How Automation Will Change Content and Native Ads


May 28, 2015


Content marketing and native advertising are each set to see strong gains in the near future, as April 2015 research from PulsePoint and Digiday found that the growth rates for both would outpace other formats in the next two years. But first, marketers will have to deal with hurdles involving efficiency, measurement and targeting, which the rise of automation technology could help resolve.

When the study asked agency and brand professionals in the UK and US about barriers that were preventing them from doing more with content marketing and native advertising, lack of resources and budget to deliver high-quality content efficiently was the biggest issue, cited by 55%. Difficulty measuring and proving return on investment (ROI) was second, at half of respondents. Coming in third was the inability to target and distribute at scale.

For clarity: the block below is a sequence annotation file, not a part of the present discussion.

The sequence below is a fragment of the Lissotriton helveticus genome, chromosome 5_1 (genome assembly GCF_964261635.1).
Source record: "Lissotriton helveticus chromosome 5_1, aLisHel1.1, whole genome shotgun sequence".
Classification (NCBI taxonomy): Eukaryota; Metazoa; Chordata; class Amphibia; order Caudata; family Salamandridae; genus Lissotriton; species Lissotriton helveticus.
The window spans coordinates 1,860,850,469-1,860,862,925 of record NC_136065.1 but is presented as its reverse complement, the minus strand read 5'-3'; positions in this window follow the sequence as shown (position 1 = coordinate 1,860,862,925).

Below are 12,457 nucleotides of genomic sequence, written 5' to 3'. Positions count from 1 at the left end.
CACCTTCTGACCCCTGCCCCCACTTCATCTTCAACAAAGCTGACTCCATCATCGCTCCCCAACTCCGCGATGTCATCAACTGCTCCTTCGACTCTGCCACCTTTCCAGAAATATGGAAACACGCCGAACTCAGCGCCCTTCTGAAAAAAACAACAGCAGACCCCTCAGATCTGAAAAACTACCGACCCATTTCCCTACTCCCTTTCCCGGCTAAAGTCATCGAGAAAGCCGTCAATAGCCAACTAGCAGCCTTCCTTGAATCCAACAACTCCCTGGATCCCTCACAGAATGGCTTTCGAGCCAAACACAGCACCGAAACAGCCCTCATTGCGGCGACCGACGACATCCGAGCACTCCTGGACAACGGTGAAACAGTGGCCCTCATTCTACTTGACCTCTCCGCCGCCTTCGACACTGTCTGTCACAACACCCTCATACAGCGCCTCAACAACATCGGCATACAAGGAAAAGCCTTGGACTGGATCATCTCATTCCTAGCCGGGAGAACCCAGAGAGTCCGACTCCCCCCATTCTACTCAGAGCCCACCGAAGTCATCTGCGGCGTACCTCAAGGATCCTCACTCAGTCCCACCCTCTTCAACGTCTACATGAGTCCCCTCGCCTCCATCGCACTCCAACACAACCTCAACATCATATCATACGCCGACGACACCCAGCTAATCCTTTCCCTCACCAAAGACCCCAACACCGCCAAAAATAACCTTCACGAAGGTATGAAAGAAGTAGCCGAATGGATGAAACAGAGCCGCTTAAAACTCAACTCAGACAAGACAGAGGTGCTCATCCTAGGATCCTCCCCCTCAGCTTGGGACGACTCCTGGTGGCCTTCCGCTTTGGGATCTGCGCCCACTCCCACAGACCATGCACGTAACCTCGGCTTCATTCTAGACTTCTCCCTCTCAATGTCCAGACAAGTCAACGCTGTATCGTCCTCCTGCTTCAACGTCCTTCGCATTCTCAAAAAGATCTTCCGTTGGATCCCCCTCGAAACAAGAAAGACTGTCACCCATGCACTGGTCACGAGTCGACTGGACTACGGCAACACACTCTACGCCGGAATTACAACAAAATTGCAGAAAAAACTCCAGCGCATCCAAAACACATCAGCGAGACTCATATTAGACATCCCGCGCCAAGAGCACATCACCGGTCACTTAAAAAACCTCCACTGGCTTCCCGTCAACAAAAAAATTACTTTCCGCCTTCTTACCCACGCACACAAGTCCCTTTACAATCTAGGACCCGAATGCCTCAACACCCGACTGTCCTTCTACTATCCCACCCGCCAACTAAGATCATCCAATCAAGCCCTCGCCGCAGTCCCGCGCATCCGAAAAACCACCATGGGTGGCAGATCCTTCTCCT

Technology will help industry professionals overcome these boundaries and change the future of content and native. Six in 10 agency and brand professionals and publishers said automation tools would allow for more precise data-driven targeting, and a close 58% would be able to resolve the ROI issue with better measurement and optimization techniques. Distributing content at scale and creating quality content more quickly were also expected to be results of marketing automation. In all, just 11% of respondents said such tech wouldn’t improve content and native.

Adoption of programmatic and automation tools for native advertising remains low, at just 23% of US client-side marketers, according to Q4 2014 data from the Association of National Advertisers (ANA). And in a November 2014 study by Undertone, fewer than a quarter of US publishers, agencies and marketers each bought or sold native ads programmatically.

However, January 2015 polling by Curata found that changes were on the horizon, as nearly six in 10 US marketers intended to increase content marketing tech investment in 2015. Of course, content marketing and native advertising cannot be used interchangeably, with Digiday and PulsePoint explaining: “Content marketing is the overarching strategy. Native is one tactic of execution.” But the two certainly intersect, as the study went on to say: “Content marketing is the message. Native can be the envelope it is delivered in.” While marketers must indeed treat each as its own, content marketing and native advertising’s strong relationship means tech will reshape both simultaneously.

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